Hailing from Portland, Oregon, and based in NYC, American artist Jessi Reaves’ practice freely traverses the realms of art and design, smudging the lines between sculpture and furniture. Reaves studied painting at the Rhode Island School of Design, originally joining the celebrated institute to study furniture design before changing her specialism. It was while working as an upholsterer in a New York studio full of scrap materials discarded during the process of furniture making that Reaves technique as an artist was sparked.
Her sculptures range from chairs and sofas to shelves and drawers; she has described her work as an “ideological revision” where she aims for pieces that appear to be classic Modernist design or elegant but “miss” and end up falling just short of their perceived intention. Reaves’ solo exhibition, II, is currently on display at Bridget Donahue, New York, until 12 May 2019. The show, the artist’s second with the gallery, dynamically merges furniture and sculpture, with pieces like modernist seats with leather fabric blocked by a shelf with zebra-stripes. “Where the world combats its own functionality,” Reaves furniture and sculptures are purposefully impractical with a whimsical aesthetic.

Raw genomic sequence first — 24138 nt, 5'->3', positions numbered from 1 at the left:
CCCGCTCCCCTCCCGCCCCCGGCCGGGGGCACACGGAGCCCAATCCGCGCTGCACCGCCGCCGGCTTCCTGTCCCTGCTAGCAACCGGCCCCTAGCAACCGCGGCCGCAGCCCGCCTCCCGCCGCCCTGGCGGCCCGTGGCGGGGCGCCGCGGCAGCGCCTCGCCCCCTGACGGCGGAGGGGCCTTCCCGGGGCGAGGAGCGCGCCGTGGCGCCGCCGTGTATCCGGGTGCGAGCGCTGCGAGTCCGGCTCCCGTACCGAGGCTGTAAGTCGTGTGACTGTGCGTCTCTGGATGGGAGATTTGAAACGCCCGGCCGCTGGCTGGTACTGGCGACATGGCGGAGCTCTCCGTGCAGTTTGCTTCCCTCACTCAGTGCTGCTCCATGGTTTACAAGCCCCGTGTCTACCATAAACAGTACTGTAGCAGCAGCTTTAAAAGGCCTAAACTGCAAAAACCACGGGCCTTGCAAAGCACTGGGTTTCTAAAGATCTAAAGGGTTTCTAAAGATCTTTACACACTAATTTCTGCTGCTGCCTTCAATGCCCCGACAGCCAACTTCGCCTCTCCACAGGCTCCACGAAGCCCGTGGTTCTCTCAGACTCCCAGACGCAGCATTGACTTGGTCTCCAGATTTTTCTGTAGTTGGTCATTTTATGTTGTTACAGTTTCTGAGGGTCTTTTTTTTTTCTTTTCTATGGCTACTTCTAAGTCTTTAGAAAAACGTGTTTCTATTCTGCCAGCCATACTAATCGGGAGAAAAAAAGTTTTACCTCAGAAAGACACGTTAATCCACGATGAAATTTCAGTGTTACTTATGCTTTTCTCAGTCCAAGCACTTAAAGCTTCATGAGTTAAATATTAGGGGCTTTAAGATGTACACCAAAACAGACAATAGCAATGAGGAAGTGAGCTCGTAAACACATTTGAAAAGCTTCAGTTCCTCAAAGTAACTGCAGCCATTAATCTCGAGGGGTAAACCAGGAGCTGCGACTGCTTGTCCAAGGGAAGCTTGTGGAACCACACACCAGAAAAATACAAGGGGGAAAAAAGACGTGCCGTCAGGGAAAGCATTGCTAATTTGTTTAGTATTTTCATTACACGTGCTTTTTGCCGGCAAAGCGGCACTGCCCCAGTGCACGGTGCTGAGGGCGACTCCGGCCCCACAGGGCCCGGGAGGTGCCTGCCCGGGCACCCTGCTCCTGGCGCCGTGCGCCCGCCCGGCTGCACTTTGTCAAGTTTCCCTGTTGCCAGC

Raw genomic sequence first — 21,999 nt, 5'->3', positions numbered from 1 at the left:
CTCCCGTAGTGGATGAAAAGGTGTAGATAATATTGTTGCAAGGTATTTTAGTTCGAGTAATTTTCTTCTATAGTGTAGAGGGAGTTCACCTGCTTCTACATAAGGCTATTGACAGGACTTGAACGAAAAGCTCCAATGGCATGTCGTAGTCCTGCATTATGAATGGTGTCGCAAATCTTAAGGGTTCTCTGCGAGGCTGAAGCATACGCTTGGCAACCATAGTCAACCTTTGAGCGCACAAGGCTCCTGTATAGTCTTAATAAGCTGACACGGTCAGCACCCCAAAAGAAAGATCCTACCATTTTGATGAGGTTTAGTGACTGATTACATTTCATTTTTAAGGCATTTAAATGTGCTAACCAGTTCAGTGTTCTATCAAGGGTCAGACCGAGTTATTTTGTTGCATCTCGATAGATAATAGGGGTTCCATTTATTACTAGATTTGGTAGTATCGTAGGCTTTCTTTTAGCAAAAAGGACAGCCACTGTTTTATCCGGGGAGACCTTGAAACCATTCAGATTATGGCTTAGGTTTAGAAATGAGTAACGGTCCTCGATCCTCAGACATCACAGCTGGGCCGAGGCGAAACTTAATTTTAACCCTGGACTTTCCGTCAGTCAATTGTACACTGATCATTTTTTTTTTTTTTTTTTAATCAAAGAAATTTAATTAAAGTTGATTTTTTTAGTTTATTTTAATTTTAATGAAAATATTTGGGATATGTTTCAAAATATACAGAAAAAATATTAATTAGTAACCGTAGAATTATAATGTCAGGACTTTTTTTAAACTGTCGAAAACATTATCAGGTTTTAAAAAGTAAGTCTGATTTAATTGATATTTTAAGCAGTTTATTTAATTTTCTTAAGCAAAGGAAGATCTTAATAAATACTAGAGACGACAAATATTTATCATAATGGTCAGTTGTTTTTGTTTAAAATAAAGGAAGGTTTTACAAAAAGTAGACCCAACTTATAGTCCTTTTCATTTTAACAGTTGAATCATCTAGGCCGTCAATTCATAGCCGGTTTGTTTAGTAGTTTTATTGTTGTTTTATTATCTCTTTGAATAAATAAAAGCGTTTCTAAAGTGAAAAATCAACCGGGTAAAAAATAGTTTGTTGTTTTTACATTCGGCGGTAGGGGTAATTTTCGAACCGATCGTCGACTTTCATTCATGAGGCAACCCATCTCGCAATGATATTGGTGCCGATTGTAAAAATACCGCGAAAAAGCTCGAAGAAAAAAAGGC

For instance, her piece Drive through the back of your eyes (2019) comprises metal, fabric, sawdust, wood glue, a lamp, and writing; scratches, stains and material flaws are celebrated, as Reaves purposefully selects materials that lack endurance and age very visibly. It is difficult to distinguish each separate element of the work as various forms amalgamate, from the different coloured fabrics to phrases like, “Sorry I can’t go out I have a podcast to listen to,” scrawled across the work. In II, Reaves’ miscellaneous objects are distributed around a plush carpeted stage, inviting the viewer to take a seat in the room, and physically engage with the space.
In conversation with Donahue for Foundations Magazine, Reaves explains, “Ideally I want people to embrace the kind of patina or whatever you call it…the stuff that attaches to any object existing in the world. I just feel like the longer that I’ve lived with certain pieces, or ones that I’ve had in the studio, that have survived parties, I love those pieces more. Even the stains change over time, spreading out and they kind of have their own life.”
Feature image: Jessi Reaves, II, Bridget Donahue, New York, photo by Gregory Carideo, image copyright Jessi Reaves, courtesy of the artist and Bridget Donahue NYC